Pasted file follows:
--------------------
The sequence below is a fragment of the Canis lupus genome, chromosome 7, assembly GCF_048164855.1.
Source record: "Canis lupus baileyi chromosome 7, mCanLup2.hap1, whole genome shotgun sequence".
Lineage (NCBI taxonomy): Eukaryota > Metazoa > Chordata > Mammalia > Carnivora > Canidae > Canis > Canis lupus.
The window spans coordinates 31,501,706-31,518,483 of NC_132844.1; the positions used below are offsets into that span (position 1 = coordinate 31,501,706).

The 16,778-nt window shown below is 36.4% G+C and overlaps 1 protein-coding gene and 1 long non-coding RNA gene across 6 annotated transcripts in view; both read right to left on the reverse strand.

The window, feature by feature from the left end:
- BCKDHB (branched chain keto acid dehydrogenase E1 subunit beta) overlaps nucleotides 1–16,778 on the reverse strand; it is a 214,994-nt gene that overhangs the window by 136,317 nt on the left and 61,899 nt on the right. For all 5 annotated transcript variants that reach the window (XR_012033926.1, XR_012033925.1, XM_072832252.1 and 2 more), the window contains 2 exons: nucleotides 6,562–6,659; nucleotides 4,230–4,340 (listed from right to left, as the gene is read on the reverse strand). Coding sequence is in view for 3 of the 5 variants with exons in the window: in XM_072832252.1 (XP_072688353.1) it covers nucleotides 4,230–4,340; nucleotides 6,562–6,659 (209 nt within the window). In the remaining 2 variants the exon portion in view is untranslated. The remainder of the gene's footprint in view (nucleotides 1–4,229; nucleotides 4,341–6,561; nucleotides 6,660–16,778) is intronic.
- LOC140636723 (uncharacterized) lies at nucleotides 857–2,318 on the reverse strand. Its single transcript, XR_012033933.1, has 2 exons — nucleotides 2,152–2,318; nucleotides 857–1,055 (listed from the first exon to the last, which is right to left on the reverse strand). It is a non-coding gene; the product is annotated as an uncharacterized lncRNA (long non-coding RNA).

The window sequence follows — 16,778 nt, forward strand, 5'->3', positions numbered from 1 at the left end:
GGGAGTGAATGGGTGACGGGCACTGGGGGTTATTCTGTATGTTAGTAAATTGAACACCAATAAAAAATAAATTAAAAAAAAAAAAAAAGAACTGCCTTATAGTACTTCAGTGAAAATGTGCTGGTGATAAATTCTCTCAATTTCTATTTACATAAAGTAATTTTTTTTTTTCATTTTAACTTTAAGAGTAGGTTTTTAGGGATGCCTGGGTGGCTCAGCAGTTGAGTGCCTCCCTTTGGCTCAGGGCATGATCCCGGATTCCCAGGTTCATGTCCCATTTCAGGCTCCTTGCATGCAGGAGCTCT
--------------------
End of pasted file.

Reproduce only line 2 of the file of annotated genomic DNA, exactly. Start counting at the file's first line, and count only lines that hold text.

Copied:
Source record: "Canis lupus baileyi chromosome 7, mCanLup2.hap1, whole genome shotgun sequence".